HORN LAKE — GreenTech Automotive Plant Manager Trey Agner has just a few photos on his office wall, located inside an old elevator manufacturing plant in Horn Lake, now home to more than 80 workers.

Among the family photos and framed pictures of the "cute" electric vehicles as he calls them, is a prominent photo of former President Bill Clinton who appeared with Virginia gubernatorial candidate Terry McAuliffe, former chairman of the all-electric car company's board of directors, during a 2012 appearance at the plant.

McAuliffe stepped down last December as chairman but still retains stock and interests in the Horn Lake car manufacturer, according to a story in the Washington Post.

Plans are moving ahead with construction of a 300,000 square-foot manufacturing plant just over the DeSoto County line in Tunica County.

Virginia politics aside, Agner said as plant manager his sole focus is on building cars.

Agner has been with the car company since its beginning, two years ago. He is unabashedly loyal to its immediate mission, which he said is to produce affordable all-electric vehicles for low speed environments such as college campuses, retirement communities and places in Europe and the Middle East, which have already become the car company's biggest customers, according to Agner.

In a wide-ranging interview, a few subjects were off limits, such as the number of vehicles the company has produced or is presently producing.

"We typically don't give out production numbers," Agner said, giving that same answer on a number of occasions when asked by a reporter.

Much of the mystery around the car company is due to closely-guarded production information.

Agner said the negative publicity is mostly due to "the political stuff," as he calls it.

Agner said he wanted to focus on the positive buzz the car company is generating.

"We're on the edge of technology," Agner said. "A lot of people are talking about it."

Agner is a devoted fan of the company. He was present when CEO Charles Wang introduced the MyCar to the public during its unveiling in Tunica.

"I really believe in what we're doing," Agner said. "We're not putting out a toy, radio-controlled car. I definitely want quality."

Agner said GreenTech designs and builds the all-electric cars from the "ground level up."

The light weight vehicles are designed for low speeds and are not designed for high speeds — yet. "The lighter the car, the more range you will get."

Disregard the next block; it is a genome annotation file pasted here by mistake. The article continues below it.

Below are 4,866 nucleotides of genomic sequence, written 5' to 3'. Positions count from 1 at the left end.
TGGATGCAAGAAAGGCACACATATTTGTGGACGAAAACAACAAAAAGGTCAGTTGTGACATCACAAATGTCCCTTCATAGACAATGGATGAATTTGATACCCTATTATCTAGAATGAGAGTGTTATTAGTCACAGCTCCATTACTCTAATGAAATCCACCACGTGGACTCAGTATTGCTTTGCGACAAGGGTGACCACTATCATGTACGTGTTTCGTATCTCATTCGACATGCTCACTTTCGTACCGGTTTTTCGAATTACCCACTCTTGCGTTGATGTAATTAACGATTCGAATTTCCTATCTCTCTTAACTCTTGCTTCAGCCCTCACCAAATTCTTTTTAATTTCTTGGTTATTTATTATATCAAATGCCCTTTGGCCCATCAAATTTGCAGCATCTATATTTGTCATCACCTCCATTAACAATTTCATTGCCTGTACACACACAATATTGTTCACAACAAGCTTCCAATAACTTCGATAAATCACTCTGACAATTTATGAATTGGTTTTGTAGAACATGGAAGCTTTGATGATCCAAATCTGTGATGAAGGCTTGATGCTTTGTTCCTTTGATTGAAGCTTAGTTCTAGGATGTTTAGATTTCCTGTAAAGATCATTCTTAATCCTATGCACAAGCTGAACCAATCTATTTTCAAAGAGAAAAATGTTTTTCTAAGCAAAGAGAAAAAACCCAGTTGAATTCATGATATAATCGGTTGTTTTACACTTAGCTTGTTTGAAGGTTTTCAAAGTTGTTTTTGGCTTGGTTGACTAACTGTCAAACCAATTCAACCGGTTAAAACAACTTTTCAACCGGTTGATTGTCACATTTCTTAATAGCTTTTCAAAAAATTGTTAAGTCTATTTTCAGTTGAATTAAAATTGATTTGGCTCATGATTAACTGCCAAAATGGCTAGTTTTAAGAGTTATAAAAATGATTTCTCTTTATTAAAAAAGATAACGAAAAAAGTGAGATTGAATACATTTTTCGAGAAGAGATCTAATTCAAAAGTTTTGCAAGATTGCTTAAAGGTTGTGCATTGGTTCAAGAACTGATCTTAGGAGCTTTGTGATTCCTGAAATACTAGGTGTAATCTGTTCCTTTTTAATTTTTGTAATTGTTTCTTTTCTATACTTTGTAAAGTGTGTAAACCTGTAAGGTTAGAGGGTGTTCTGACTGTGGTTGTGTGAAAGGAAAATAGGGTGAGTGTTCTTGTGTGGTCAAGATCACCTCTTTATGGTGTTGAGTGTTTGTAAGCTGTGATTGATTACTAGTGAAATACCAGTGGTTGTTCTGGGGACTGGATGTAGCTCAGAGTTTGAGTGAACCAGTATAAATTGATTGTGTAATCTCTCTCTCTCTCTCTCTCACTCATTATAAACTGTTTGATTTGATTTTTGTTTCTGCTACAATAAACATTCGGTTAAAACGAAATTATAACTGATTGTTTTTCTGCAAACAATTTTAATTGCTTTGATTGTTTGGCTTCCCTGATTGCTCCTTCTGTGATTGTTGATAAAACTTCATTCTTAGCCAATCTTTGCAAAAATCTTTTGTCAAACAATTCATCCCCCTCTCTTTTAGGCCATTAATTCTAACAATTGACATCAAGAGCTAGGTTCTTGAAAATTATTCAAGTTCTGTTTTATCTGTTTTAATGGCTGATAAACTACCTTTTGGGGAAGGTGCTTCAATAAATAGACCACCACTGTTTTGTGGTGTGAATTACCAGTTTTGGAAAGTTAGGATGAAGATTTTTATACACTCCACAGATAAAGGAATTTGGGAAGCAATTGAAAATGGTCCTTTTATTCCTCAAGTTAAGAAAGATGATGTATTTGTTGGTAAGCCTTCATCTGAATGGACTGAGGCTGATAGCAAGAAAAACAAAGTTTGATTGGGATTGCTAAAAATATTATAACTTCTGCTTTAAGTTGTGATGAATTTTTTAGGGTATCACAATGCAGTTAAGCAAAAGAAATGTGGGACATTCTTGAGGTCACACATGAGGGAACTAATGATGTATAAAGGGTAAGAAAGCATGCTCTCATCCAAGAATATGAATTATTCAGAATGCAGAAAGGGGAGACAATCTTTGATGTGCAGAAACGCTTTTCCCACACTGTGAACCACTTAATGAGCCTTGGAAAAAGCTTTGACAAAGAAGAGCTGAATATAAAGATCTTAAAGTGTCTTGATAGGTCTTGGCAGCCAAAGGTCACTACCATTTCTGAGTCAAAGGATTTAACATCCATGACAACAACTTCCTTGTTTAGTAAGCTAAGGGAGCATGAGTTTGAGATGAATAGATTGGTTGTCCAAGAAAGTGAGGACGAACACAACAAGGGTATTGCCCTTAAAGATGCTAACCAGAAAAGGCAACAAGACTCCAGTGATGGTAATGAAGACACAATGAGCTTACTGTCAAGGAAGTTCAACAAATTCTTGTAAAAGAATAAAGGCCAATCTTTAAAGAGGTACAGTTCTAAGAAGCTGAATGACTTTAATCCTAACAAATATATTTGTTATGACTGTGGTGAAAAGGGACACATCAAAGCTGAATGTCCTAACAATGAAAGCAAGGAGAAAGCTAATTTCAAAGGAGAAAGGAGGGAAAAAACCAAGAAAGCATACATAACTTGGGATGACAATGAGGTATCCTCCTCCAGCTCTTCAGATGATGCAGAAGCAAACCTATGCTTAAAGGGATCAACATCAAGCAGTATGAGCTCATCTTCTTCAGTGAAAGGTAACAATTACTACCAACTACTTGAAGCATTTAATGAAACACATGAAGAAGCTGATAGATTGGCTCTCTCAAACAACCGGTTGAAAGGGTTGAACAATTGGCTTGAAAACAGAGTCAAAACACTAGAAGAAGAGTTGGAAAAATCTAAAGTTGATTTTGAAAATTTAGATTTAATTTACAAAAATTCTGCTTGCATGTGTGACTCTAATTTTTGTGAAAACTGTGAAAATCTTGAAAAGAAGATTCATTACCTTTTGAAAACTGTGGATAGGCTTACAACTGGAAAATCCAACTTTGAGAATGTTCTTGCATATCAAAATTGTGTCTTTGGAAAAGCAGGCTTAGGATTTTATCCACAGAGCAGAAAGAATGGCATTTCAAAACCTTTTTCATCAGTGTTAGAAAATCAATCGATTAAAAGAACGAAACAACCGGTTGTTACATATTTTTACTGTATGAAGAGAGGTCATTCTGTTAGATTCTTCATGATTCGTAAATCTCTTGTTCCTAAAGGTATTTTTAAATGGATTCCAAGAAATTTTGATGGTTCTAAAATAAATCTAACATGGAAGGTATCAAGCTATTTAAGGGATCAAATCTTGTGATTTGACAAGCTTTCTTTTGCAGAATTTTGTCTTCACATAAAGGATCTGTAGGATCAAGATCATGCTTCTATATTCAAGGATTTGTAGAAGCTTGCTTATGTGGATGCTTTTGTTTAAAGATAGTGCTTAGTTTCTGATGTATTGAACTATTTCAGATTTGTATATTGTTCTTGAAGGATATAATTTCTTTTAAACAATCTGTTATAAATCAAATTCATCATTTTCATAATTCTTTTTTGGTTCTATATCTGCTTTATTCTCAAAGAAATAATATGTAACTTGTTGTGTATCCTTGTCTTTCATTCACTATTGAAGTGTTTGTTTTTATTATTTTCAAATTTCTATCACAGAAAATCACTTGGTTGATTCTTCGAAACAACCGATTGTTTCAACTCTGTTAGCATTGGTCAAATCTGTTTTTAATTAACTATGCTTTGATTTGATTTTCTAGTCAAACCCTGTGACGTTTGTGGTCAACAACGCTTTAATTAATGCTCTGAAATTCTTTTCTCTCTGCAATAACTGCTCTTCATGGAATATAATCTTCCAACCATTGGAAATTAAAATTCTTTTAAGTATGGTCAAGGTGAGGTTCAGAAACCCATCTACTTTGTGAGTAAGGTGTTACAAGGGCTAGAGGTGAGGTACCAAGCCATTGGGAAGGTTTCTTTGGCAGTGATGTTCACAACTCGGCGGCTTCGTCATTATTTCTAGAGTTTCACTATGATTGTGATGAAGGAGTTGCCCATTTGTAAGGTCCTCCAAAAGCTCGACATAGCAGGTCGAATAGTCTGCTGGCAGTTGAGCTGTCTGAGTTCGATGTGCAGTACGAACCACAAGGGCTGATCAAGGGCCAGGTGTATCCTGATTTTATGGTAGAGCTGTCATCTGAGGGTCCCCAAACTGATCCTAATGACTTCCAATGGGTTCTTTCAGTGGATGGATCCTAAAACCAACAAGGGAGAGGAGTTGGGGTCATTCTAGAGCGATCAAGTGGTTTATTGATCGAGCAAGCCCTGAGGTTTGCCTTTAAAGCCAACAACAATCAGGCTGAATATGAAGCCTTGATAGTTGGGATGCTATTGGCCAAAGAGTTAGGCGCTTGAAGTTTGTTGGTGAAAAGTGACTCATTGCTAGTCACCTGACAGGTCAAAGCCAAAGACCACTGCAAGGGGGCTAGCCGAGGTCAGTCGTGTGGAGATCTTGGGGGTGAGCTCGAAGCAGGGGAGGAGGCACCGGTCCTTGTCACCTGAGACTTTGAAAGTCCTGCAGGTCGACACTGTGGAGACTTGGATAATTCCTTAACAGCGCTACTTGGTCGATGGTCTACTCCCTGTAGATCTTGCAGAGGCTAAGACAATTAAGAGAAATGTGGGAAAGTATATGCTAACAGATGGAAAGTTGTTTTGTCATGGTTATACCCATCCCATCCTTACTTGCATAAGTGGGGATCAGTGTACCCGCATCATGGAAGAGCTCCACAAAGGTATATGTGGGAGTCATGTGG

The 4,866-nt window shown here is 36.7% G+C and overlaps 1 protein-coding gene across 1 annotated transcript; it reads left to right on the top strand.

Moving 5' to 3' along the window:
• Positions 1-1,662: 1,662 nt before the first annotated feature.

Agner said the small compact car will beef up to larger sizes down the line.

Aluminum and other metal alloys are used in its manufacture, according to Agner. The top speed of the car is between 25 and 35 miles per hour.

"The car will bigger and heavier," Agner promises of later models. "They will get faster and better. They will go farther."

The lithium ion battery system makes the cars more reliable than traditional electric vehicles which go much slower.

Presently, the range of the MyCar is between 100-115 miles for each charge.

"We're a fully functional car," Agner said. "We have air conditioners, heaters and radios. Seat belts."

Agner said the cars are crash tested to ensure safety. 

For the first time in a media interview, Agner disclosed the company plans to manufacture more than 30,000 cars a year, beginning in 2014, when Agner said he anticipates the company moving into its Tunica plant.

So far, GreenTech Automotive is running one shift from 7 a.m. until 3:30 p.m. each day. Of the 80 workers, Agner said there are between 55 to 60 in the plant working on the cars daily.

"All of the cars are manufactured here in Horn Lake," Agner said. "There is talk of a plant in China. I'm not aware of what those plans are."

As demand grows, Agner said the number of shifts will increase. Between 300 and 350 workers will eventually be needed.

There are critics of the car company, mostly because it does not make its production information public.

Horn Lake is not Detroit, which has more than 100 years in its car making lineage.

The workers are non-union, which Agner concedes probably rankles some rank-and-file union workers in the automotive industry elsewhere. The car company is privately held. There are no immediate plans to take it public.

Other critics have tried to say the car company is just a "paper tiger" with no real plans to mass produce the vehicles.

Agner dismisses such talk out-of-hand.

"We're not a paper tiger," Agner said, adding it's difficult to build a car company in present economic times. "We're not here trying to put on a show."

Agner said a four-door sedan which can seat five people is in future production plans.

Denmark was said to have been a major purchaser but Agner will not disclose how many vehicles were shipped to that country.

The 2014 prototype is in production, according to Agner.

However, Agner said the MyCar is for sale right now.

"As many people who want to come in and buy a car," Agner said.

He hastened to say that the MyCar "isn't for everybody."

"Maybe a first car for a college campus," Agner said of a potential buyer.

Agner said he wants to get the message out that Greentech Automotive is here to stay and that the MyCar is going to be the car of the future.

"My goal is to get the MyCar on a positive path," Agner said.

Robert Lee Long: rlong@desototimestribune.com or at 662-429-6397, Ext. 252

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